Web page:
So maybe it’s easy to understand why I’m not at all thrilled when I wake up one morning and realise that the Thing that I’d been trying to quash for the last six months, shove it right to the back of my mind, has arrived at last and I’ve got nowhere to go.

    Today’s my twenty-seventh birthday.

    ❈ ❈ ❈

    Nora Patil-Brown is my partner in literal crime and also my neighbour; her room is just two steps across the dingy landing. We left school together and now we’re what we call Diverters and Redirectionists.

    Despite living in the Close with me, she’s not a Cark, so lucky her.

    Nobody knows where she comes from, and she’s still on that eternal quest, which people undertake to find out the answer to who am I. (Not Spiderman). She’s the adopted daughter of two heroes from the Second Wizarding War: Lavender Brown and Padma Patil. There’s quite a story behind how they got together, though Nora is never interested in recounting it.

    Bottom line about Nora is, nobody really knows her true parentage.

    She’s not really Nora, for starters. Psychics and Diviners and Tarot Readers and Palmists and Enteromancers and Fire Scryers and Crystal Ball Oglers all have the ability to See The Future.

    Nora, on the other hand, has the rather unique ability to See The Past.

    Her past life, that is. Snatches of it, flashing moments through a smoky veil, scenes that she remembers never having lived through. Before Nora became Nora, she was a drunk old man, wandering the streets, jumping on passers-by and demanding spare change, mangy cats nipping at his ankles.

    “It is indeed bizarre,” Nora told me once. “I was never him, but I do remember very clearly being him, at some point of my non-existence.”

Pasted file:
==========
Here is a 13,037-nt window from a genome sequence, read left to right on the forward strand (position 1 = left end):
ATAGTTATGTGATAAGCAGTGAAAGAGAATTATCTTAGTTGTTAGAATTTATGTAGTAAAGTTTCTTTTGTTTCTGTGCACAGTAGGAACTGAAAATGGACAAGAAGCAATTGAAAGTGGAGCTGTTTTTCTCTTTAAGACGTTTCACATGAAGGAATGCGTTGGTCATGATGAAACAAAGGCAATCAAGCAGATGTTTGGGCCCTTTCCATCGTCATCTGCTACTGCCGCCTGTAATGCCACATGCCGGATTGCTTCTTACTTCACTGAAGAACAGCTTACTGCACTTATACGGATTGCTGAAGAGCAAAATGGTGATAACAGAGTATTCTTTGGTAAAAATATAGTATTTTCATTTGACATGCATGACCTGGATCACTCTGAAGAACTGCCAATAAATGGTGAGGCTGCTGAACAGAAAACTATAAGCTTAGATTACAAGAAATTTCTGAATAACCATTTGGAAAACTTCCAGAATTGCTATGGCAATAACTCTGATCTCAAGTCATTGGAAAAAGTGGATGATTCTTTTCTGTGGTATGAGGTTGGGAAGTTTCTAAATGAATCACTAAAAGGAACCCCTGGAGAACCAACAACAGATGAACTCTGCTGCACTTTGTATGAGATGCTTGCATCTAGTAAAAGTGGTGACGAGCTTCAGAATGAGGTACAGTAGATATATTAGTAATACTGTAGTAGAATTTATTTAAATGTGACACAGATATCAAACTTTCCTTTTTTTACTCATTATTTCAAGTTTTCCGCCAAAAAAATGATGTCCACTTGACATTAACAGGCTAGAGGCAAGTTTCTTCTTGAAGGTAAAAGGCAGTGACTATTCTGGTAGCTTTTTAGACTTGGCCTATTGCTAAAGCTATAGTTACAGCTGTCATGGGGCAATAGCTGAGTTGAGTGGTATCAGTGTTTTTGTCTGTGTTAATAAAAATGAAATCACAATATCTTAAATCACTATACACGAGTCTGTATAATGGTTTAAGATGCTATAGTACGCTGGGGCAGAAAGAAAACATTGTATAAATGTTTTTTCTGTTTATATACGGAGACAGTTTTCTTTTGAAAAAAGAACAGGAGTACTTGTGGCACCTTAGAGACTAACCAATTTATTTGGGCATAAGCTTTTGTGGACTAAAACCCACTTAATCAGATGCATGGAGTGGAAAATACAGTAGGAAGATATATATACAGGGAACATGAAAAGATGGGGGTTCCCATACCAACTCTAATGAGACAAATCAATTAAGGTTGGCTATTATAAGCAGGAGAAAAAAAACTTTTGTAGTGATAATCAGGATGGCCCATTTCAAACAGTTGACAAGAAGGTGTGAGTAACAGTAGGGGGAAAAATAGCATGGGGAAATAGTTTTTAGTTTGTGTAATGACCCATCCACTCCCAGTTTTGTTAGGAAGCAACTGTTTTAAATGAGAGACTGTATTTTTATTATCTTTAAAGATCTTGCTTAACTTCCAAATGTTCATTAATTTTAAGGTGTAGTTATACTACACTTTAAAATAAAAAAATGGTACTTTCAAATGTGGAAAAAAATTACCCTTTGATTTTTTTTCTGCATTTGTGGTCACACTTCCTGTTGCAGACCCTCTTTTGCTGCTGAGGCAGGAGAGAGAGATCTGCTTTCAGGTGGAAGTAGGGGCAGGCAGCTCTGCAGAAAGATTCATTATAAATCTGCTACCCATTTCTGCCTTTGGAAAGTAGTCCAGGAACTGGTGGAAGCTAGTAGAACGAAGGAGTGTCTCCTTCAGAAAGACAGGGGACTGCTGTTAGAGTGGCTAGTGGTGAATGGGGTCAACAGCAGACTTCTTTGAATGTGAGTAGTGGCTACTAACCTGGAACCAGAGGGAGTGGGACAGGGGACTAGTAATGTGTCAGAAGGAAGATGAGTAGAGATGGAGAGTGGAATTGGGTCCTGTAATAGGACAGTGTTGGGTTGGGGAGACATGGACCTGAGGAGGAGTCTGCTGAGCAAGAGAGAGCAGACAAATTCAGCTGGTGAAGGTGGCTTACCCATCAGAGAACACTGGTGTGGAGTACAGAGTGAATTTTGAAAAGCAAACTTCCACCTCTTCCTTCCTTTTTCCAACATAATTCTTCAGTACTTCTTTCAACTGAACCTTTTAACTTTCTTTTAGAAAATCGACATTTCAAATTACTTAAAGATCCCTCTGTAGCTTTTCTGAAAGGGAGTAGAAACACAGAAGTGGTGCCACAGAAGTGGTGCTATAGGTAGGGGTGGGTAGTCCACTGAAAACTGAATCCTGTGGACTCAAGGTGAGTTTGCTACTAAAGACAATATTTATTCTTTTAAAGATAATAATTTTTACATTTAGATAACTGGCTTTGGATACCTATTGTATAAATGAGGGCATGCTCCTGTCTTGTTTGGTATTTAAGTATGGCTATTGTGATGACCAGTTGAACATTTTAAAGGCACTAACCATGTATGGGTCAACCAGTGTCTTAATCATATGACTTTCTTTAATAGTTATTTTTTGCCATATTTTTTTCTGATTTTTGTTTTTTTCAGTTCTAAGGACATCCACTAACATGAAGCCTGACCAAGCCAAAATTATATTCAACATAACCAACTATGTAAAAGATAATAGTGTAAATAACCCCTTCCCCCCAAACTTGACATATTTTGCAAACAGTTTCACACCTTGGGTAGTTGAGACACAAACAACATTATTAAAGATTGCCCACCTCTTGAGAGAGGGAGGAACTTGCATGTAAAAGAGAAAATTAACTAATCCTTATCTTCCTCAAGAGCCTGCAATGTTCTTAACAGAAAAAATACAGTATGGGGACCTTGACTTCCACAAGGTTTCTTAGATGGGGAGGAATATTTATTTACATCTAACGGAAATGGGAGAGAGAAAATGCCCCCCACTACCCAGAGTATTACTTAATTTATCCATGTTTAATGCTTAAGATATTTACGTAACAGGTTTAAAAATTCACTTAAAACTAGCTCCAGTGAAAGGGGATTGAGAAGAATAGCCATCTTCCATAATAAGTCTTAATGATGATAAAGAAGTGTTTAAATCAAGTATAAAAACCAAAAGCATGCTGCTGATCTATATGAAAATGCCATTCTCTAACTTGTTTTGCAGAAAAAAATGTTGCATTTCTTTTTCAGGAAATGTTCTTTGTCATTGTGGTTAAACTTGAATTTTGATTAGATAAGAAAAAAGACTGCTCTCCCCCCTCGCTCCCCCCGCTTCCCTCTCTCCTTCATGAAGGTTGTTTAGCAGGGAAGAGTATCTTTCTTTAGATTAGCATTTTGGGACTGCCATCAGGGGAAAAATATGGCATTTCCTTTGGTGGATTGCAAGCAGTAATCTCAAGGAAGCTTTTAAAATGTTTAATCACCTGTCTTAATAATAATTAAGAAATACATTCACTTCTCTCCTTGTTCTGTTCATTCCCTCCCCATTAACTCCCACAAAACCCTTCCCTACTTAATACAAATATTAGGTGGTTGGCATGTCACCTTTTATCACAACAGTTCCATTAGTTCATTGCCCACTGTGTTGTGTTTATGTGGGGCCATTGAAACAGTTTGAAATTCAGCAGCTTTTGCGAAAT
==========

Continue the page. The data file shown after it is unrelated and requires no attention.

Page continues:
“Sounds like a bucketload of non-sense to me,” I told her.

    “I don’t know his – my name. But I do know that I had a scraggly grey beard. I wore a wool cap and I sashayed around singing Celestina Warbeck singing the Coventry Carol. I drank Firewhiskey from a broken bottle and I hated children. And then I died, penniless, on the streets.”

    That wasn’t the end; apparently Nora was reincarnated after that. And in the process of reincarnation, her soul got spliced.

    Half of that drunk old bloke’s soul was reborn as Nora. The other half of the drunk old bloke’s soul, however, was brought back as a princess of the faraway kingdom of Gotchump-Altruissia, which exists in Another Dimension inaccessible to everybody in this world, except Nora of course. So Nora sort of zones in and out, alternating between being herself and being her other self, i.e. a princess in the Other Dimension, running the kingdom of the Gotchump-Altruists.

    That’s Nora: a spliced-soul Inter-Dimensionalist Politician and Multi-Tasker Extraordinaire. And a terrible cook.

    On the morning of my twenty-seventh birthday, Nora marches into my flat, uninvited.

    In her hands is a platter, and on the platter is a monstrosity. A melting hillock of brown and pink, crowned with drippy candles that smell of smouldering animal fat. I can’t decide which smells worse: that, or the fog of my own morning breath.

    “Happy birthday, Joanna,” she says, gravely, plopping the platter onto the foot of my bed. “Are you ready to cut your cake and blow out your candles?”

    “You mean that Anglo-Saxon burial mound?”

    “Yes, that was my inspiration for the cake. Here.” She thrusts a copy of today’s Daily Prophet at me.

    “I don’t read the paper.”

    Nora looks confused. “It’s meant to be a gesture of consolation,” she explains.

    “Consolation for what?”

    “You’re twenty-seven now. You’re going to die, Joanna.” She thins her lips into a line and squints and gives me The Look, the very look that indicates that she’s peering right into the depths of my soul to gauge my true emotions that I’m supposedly always keeping under lock and key.